Photographs (left to right): Writing Spider (?), Alabama: Tree Roots, William Smith College, Adirondacks;, New York; Mushrooms, William Smith College, Adirondacks, New York

Wampum Belt Archive


Caugnawauga Algonquin Boundary Belt 50_2286

ca. 1535-1609

Belt graphic (Hamell: August 2019)

Original Size:
Rows: 16. Columns: 144. Est dimensions: 23 inches by 8 inches
2,304 beads


Jonathan Lainey(Musée Canadien de l’histoire) suggested the belt represent an alliance between 8 groups(? )

Caughnawaga being the central fire of the confederacy?

  1. -          Kahnawake
  2. -          Kanesatake
  3. -          Akwesasne
  4. -          Oswegatchie
  5. -          Odanak
  6. -          Wolinak
  7. -          Algonquin of 3-rivers
  8. -          Lorette (Wendake)

American Museum of Natural History.

The original length of this belt, which has been mutilated, extended from the yellow ribbons (3 feet by 2 inches) This belt, originally Algonquin, can be dated any time between 1535, the date of the French discovery in Canada, and 1607 when the Adirondacks became allies of the French. After the fifty year’s war between the Adirondacks when the Iroquois had exterminated the former the Algonquins who confederacy included the Adirondacks, besought from the Iroquois peace and cessation from further depredations this belt—No.1 (which history tells was given by the Algonquins to the Iroquois) interpreted as the boundary belt defined the border lines between the Iroquois and Algonquin territory. The hieroglyph [ ] represented the inland rivers and valleys. [ ] signified the outer, or border, mountains and lakes. The straight line of two purple beads in the center of the belt [ ] symbolize the trail or straight—honest--path of the people extending in an unbroken line from East to West (reading the belt from left to right. This belt has been mutilated, possibly years after the treaty, for small strings to be used in councils. At the red ribbon marks are evidences of a systematic division possibly certain lands allotted to tribal clans by a “home” treaty. This belt is woven of the fibre of the elm bark thread and strips of buckskin. A belt in possession of the Catholic Church at Caughnawaga, hanging suspended from the roof above the altar, outlined by these same crooked wampums, is interpreted by the Christian Indians as significant of the “crooked” ways of sin—paganism and drunkenness. The pagan Indians defined these lines as rivers winding around the mountains.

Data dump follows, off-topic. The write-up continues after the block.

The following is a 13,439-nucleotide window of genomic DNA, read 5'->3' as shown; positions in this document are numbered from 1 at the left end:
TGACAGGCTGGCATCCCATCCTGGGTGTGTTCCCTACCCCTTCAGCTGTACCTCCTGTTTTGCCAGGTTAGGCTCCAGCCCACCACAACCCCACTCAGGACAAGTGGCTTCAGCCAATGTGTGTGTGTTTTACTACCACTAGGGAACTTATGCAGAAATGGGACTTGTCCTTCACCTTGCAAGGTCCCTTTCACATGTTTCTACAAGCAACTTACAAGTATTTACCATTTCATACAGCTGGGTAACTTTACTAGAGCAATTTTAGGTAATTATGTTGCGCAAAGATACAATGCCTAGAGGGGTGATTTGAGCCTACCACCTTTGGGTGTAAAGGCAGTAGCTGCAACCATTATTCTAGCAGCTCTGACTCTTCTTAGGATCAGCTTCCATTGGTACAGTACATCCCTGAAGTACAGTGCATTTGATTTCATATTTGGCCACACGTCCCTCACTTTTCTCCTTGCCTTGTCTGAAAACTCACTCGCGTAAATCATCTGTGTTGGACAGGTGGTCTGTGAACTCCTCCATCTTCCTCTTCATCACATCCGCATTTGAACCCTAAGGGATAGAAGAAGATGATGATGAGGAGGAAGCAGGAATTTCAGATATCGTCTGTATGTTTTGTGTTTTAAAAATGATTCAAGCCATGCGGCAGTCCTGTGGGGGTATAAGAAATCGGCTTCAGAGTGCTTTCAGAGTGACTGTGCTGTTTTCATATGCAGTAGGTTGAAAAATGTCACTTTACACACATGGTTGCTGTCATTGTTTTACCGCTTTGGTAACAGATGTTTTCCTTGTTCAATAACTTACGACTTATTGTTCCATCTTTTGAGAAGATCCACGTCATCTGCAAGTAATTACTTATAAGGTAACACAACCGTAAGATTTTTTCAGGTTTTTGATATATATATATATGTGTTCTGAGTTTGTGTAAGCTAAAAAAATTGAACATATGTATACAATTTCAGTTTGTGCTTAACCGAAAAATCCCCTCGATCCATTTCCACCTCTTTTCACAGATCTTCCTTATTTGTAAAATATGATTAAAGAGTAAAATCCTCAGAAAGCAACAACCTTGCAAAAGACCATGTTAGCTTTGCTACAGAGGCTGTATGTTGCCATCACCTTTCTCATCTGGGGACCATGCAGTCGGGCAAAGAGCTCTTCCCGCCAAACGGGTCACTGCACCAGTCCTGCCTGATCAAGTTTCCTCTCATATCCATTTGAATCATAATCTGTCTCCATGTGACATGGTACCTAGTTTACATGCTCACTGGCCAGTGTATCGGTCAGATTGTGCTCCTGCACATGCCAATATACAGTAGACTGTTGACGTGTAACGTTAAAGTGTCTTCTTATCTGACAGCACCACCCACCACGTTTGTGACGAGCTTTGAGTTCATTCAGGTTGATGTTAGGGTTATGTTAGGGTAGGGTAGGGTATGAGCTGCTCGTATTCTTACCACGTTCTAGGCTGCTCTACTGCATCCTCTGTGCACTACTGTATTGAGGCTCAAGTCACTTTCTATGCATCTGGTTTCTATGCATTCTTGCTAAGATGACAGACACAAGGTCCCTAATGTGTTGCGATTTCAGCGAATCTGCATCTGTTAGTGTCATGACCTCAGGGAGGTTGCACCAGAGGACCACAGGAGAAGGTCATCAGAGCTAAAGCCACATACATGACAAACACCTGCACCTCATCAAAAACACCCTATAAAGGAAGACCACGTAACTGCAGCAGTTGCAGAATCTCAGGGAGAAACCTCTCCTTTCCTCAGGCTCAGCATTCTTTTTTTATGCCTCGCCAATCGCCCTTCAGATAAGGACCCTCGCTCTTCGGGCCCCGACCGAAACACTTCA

Wampum belt, given by Algonquins to Iroquois, defining border lines between territory of the two. Additional Information: 118; Dated between 1535 and 1607. The inner lines on the belt represent inland rivers and valleys; the outer lines signify mountains and lakes. The two purple beads in the center symbolize the trail or straight, honest path of the people extending in an unbroken line from East to West. Woven on elm bark fiber and stripe of buckskin. (16 rows). [For other belt in photograph, see Wampum No. 103.] American Museum of Natural History, New York, N.Y., Catalog No. 50-2286; Acquisition No. 1901-26. Purchased by Harriet M. Converse from a Chief at Caughnawaga in 1901. (American Museum Nat History)

Stolle, Nickolaus (2016)

Purchased from Harriet M. Converse in 1901.


American Museum of Natural History.

Bonaparte, Darren. 2011. The Wampum Chronicles. Personal Communications.

Lainey, Jonathan. 2015. Personal Communications. Conservateur, Premiers Peuples Musée canadien de l’histoire Curator, First Peoples Canadian Museum of History 100 rue Laurier Street, Gatineau QC K1A 0M8

Stolle, Nickolaus. 2016. Talking Beads: The history of wampum as a value and knowledge bearer, from its very first beginnings until today. Hamburg, Germany. ISSN 1437-7837